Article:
Protecting Trustees and Pension Schemes
Many commentators have suggested that the case of HR v JAPT has closed the door on the possibility of directors of corporate trustee companies being held personally liable to members. In fact, the decision leaves the door slightly ajar.
The background to the case is one that will no doubt often repeat itself. An independent trustee sued a number of parties, including the director of the former corporate trustee company, for mismanagement of an occupational pension scheme. The director was an important target, because, not surprisingly, the corporate trustee company had no money. The director sought to have the action against him dismissed without a trial, on the basis that he could not in law be liable, because of his status as a director. Judgment was given by Mr Justice Lindsay in the Chancery Division. Whilst the director was successful on some grounds, the judge held that he could in law be held personally liable on two grounds and that the case on those grounds should continue.
How did the Plaintiff seek to make the director of the trustee company personally liable? Five arguments were advanced:
Mr Justice Lindsay rejected the first three arguments. However, he found that the other two grounds were sustainable in law and must be tried on their facts to determine whether the director was personally liable in this case. This means that the directors of corporate trustee companies can be drawn into lengthy and costly litigation at their own expense and, depending on the facts, can be held liable.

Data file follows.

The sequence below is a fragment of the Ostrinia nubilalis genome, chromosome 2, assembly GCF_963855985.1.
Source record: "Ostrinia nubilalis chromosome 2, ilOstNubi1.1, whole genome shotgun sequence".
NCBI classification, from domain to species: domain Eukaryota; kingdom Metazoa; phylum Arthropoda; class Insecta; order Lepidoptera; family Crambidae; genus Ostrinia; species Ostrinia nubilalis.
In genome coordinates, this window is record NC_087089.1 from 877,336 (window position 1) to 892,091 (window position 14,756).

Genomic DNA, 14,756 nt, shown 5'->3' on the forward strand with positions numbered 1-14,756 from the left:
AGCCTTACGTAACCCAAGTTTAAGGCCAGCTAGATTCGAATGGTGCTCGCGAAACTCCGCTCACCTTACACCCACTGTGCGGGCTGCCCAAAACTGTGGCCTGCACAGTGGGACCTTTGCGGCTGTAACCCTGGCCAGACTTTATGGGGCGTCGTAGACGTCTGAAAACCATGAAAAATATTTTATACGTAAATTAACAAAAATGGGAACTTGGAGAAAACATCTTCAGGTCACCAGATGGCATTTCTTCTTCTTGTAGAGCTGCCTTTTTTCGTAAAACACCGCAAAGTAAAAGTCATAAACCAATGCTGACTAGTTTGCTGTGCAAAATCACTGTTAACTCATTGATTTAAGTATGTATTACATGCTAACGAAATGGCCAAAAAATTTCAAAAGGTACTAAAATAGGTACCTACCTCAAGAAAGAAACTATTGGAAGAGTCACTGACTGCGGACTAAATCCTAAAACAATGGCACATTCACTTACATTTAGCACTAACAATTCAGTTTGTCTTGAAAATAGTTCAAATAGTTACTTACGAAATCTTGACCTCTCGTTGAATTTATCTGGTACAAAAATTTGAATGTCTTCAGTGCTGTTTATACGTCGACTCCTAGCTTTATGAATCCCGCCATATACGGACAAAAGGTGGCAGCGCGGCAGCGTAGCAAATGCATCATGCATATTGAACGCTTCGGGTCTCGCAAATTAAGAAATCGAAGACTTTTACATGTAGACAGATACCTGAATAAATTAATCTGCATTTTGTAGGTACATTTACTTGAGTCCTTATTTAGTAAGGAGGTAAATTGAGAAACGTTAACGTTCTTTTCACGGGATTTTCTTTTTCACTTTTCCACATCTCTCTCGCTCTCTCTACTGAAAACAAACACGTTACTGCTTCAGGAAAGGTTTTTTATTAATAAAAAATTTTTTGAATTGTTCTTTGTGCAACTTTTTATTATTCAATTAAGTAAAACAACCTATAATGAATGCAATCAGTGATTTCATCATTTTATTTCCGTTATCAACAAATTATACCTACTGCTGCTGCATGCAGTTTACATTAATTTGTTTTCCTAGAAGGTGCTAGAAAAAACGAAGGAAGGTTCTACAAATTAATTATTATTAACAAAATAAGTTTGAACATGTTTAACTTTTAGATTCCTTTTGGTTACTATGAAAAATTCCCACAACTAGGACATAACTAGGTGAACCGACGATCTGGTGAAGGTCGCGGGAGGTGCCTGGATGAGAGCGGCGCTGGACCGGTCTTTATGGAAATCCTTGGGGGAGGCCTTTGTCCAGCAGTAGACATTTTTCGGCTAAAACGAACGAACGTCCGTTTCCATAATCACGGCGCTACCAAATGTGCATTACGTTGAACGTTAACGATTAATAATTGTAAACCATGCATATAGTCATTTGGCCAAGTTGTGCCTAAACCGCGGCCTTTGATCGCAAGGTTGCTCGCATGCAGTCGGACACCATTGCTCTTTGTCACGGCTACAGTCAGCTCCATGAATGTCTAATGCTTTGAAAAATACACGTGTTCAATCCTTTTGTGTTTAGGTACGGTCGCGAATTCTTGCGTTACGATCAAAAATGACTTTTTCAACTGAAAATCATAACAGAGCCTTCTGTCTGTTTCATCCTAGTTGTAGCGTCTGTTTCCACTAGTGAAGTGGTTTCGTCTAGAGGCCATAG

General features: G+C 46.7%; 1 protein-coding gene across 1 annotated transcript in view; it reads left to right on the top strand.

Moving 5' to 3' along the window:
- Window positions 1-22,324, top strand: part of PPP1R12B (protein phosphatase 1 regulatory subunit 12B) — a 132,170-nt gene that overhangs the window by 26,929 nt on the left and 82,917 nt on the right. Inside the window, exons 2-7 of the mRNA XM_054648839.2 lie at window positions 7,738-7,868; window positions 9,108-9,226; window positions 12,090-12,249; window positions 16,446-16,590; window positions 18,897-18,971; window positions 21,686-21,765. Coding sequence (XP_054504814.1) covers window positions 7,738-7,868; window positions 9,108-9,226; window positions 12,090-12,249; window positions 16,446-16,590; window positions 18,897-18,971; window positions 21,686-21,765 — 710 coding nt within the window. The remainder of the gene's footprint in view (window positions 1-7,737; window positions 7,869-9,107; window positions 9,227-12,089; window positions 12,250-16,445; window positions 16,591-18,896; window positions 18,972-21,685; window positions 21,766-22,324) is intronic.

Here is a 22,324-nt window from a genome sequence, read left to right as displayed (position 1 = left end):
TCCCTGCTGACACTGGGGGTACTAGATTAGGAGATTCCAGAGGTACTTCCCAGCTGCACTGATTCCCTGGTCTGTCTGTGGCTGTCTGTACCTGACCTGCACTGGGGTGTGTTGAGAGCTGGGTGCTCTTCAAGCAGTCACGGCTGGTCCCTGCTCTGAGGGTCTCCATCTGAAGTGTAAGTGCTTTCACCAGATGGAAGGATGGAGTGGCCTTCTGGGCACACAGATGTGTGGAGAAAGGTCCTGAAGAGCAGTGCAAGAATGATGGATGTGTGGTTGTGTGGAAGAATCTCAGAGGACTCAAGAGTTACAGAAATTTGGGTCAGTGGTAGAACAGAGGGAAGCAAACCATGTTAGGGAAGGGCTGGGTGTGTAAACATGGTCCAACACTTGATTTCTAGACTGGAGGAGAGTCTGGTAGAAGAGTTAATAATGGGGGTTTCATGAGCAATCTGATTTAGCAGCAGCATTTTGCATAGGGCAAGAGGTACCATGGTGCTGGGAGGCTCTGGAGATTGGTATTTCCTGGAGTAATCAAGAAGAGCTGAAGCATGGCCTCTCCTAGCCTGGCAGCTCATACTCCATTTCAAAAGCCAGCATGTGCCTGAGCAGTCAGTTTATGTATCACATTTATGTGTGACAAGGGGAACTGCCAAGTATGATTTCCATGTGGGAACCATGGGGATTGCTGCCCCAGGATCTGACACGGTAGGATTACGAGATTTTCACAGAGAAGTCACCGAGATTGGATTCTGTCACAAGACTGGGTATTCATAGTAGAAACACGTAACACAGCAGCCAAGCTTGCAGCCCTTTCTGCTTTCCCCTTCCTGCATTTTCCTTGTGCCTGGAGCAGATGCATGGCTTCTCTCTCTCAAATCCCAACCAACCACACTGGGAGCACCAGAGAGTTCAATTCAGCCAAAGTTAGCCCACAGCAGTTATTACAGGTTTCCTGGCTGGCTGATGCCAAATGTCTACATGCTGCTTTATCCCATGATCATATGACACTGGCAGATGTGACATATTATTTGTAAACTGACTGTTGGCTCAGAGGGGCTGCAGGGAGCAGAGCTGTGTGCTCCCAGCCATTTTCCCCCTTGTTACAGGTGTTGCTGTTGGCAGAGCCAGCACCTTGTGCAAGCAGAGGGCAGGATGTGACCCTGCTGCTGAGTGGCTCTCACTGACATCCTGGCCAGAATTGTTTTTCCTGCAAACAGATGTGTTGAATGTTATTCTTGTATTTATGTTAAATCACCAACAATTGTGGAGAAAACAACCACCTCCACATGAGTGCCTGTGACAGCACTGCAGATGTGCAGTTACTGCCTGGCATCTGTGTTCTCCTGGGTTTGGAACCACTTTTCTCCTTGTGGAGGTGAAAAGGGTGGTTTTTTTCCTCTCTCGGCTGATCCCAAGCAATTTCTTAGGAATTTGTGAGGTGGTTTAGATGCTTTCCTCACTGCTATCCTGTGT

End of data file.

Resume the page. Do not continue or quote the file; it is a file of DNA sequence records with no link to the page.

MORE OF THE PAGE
The Plaintiff argued that a director can be liable as an accessory. This argument was successful, but dishonesty on the part of the director would have to be established for liability to attach.
The Plaintiff argued a director can be liable for breach of an indirect fiduciary duty or duty of care to the beneficiary. The reasoning being
HR v JAPT shows that there are circumstances in which the director of a trustee company can be personally liable, notwithstanding the existence of a corporate structure designed to provide protection from such claims. The liability may not be as strict as that of a trustee, but the cost of defending a case to trial could be just as great.
OPDU protects pension schemes by providing unique Pension Trustee Liability insurance cover to trustees, administrators and sponsoring employers.
Pension Schemes holding total combined assets in excess of £180 billion have joined OPDU.